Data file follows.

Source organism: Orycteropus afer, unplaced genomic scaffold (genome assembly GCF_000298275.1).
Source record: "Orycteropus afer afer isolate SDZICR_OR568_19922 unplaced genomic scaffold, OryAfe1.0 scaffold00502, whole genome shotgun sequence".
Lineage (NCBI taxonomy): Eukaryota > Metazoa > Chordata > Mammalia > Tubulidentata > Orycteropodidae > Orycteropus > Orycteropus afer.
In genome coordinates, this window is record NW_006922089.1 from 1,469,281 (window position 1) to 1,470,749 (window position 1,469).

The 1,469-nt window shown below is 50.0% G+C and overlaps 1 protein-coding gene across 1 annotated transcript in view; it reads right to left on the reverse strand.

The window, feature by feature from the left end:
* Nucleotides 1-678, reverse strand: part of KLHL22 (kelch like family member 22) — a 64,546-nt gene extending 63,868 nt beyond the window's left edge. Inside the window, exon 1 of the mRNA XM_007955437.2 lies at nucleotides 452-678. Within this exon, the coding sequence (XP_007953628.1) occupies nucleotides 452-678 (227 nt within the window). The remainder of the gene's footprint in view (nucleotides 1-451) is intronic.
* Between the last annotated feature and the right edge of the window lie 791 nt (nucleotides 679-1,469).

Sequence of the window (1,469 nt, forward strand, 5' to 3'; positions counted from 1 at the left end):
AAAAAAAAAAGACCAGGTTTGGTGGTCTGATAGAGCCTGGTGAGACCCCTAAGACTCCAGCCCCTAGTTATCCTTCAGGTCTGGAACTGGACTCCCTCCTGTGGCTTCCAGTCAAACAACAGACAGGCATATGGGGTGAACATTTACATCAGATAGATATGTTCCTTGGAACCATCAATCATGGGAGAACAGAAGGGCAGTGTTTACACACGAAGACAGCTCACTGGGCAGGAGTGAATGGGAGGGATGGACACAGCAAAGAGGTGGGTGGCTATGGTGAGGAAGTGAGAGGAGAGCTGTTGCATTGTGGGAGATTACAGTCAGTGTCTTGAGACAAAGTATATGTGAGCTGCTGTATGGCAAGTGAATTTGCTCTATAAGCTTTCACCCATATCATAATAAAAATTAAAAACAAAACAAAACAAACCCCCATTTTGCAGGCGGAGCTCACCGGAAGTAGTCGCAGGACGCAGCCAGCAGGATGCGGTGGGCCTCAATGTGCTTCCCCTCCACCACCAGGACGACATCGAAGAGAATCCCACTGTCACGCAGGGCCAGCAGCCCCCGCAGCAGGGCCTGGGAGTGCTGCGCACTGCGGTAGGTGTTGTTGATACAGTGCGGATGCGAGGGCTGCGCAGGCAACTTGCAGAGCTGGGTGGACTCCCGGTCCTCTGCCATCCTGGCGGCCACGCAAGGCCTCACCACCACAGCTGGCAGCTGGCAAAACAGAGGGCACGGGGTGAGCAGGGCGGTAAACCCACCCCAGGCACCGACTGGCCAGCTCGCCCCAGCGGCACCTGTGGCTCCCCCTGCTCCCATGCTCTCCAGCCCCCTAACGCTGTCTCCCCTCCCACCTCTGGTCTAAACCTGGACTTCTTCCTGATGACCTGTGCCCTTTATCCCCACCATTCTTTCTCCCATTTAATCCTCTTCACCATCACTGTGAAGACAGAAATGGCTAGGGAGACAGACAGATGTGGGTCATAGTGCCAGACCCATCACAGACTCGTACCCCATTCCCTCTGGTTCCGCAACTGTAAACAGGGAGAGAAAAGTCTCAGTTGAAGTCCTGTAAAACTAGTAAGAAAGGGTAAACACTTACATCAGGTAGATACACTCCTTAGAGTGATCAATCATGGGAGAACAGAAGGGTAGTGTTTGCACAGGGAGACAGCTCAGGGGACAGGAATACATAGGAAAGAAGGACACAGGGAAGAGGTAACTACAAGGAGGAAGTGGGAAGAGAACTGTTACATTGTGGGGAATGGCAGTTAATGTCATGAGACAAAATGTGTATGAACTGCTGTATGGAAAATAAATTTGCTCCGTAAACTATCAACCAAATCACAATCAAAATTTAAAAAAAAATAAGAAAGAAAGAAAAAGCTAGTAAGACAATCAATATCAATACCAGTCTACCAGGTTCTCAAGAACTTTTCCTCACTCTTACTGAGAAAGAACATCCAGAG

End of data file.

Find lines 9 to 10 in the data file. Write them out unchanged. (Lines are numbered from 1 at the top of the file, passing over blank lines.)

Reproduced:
Sequence of the window (1,469 nt, forward strand, 5' to 3'; positions counted from 1 at the left end):
AAAAAAAAAAGACCAGGTTTGGTGGTCTGATAGAGCCTGGTGAGACCCCTAAGACTCCAGCCCCTAGTTATCCTTCAGGTCTGGAACTGGACTCCCTCCTGTGGCTTCCAGTCAAACAACAGACAGGCATATGGGGTGAACATTTACATCAGATAGATATGTTCCTTGGAACCATCAATCATGGGAGAACAGAAGGGCAGTGTTTACACACGAAGACAGCTCACTGGGCAGGAGTGAATGGGAGGGATGGACACAGCAAAGAGGTGGGTGGCTATGGTGAGGAAGTGAGAGGAGAGCTGTTGCATTGTGGGAGATTACAGTCAGTGTCTTGAGACAAAGTATATGTGAGCTGCTGTATGGCAAGTGAATTTGCTCTATAAGCTTTCACCCATATCATAATAAAAATTAAAAACAAAACAAAACAAACCCCCATTTTGCAGGCGGAGCTCACCGGAAGTAGTCGCAGGACGCAGCCAGCAGGATGCGGTGGGCCTCAATGTGCTTCCCCTCCACCACCAGGACGACATCGAAGAGAATCCCACTGTCACGCAGGGCCAGCAGCCCCCGCAGCAGGGCCTGGGAGTGCTGCGCACTGCGGTAGGTGTTGTTGATACAGTGCGGATGCGAGGGCTGCGCAGGCAACTTGCAGAGCTGGGTGGACTCCCGGTCCTCTGCCATCCTGGCGGCCACGCAAGGCCTCACCACCACAGCTGGCAGCTGGCAAAACAGAGGGCACGGGGTGAGCAGGGCGGTAAACCCACCCCAGGCACCGACTGGCCAGCTCGCCCCAGCGGCACCTGTGGCTCCCCCTGCTCCCATGCTCTCCAGCCCCCTAACGCTGTCTCCCCTCCCACCTCTGGTCTAAACCTGGACTTCTTCCTGATGACCTGTGCCCTTTATCCCCACCATTCTTTCTCCCATTTAATCCTCTTCACCATCACTGTGAAGACAGAAATGGCTAGGGAGACAGACAGATGTGGGTCATAGTGCCAGACCCATCACAGACTCGTACCCCATTCCCTCTGGTTCCGCAACTGTAAACAGGGAGAGAAAAGTCTCAGTTGAAGTCCTGTAAAACTAGTAAGAAAGGGTAAACACTTACATCAGGTAGATACACTCCTTAGAGTGATCAATCATGGGAGAACAGAAGGGTAGTGTTTGCACAGGGAGACAGCTCAGGGGACAGGAATACATAGGAAAGAAGGACACAGGGAAGAGGTAACTACAAGGAGGAAGTGGGAAGAGAACTGTTACATTGTGGGGAATGGCAGTTAATGTCATGAGACAAAATGTGTATGAACTGCTGTATGGAAAATAAATTTGCTCCGTAAACTATCAACCAAATCACAATCAAAATTTAAAAAAAAATAAGAAAGAAAGAAAAAGCTAGTAAGACAATCAATATCAATACCAGTCTACCAGGTTCTCAAGAACTTTTCCTCACTCTTACTGAGAAAGAACATCCAGAG